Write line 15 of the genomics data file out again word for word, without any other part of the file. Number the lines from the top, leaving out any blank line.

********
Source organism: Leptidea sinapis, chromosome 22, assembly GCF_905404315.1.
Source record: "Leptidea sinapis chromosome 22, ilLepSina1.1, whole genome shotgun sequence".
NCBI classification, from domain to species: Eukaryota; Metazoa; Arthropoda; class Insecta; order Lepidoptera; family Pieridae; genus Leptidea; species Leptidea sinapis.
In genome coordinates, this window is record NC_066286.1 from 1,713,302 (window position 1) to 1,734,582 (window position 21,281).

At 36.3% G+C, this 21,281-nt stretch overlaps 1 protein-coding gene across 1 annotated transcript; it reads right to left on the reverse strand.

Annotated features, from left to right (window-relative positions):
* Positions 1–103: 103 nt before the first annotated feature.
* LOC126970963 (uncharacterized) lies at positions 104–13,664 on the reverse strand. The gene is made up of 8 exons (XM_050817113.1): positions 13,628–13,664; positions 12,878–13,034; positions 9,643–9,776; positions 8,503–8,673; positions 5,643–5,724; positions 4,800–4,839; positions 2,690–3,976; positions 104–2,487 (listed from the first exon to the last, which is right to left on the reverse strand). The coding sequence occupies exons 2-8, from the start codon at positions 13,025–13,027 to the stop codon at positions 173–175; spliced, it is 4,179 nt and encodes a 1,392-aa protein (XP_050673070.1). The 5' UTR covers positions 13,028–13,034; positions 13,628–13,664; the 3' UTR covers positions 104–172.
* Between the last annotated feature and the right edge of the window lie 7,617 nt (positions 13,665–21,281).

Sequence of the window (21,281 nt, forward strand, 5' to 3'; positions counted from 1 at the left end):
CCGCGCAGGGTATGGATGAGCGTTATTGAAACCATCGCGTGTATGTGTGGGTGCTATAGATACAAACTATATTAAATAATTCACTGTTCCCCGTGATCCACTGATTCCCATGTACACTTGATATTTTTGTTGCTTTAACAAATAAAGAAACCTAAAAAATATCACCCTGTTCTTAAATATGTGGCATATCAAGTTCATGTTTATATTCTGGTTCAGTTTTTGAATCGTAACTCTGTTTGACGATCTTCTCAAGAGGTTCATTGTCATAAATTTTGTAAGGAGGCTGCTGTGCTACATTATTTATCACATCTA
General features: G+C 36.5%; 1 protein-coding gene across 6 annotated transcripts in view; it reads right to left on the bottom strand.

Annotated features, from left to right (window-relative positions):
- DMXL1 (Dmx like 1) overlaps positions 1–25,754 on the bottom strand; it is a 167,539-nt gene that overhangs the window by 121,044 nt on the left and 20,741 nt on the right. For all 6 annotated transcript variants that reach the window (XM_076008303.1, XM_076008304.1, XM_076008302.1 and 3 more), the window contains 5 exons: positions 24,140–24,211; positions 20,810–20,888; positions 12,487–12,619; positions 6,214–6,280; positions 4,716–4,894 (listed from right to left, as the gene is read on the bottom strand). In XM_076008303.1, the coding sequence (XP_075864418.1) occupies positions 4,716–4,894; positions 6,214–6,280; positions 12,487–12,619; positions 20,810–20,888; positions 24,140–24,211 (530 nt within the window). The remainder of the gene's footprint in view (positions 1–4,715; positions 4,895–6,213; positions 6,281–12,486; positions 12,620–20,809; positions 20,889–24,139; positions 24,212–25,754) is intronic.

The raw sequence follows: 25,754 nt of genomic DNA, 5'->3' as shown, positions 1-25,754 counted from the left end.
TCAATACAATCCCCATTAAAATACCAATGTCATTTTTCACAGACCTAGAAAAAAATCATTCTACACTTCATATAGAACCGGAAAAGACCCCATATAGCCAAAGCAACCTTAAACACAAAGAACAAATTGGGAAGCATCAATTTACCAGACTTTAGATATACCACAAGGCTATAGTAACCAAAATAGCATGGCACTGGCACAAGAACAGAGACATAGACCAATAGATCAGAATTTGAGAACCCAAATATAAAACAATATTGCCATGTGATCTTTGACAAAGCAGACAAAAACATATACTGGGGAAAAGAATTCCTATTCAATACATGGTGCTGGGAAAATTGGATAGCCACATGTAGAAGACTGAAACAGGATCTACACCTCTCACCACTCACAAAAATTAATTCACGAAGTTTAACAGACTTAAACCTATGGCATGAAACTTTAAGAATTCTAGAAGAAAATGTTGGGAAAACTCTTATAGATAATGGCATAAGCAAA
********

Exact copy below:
The raw sequence follows: 25,754 nt of genomic DNA, 5'->3' as shown, positions 1-25,754 counted from the left end.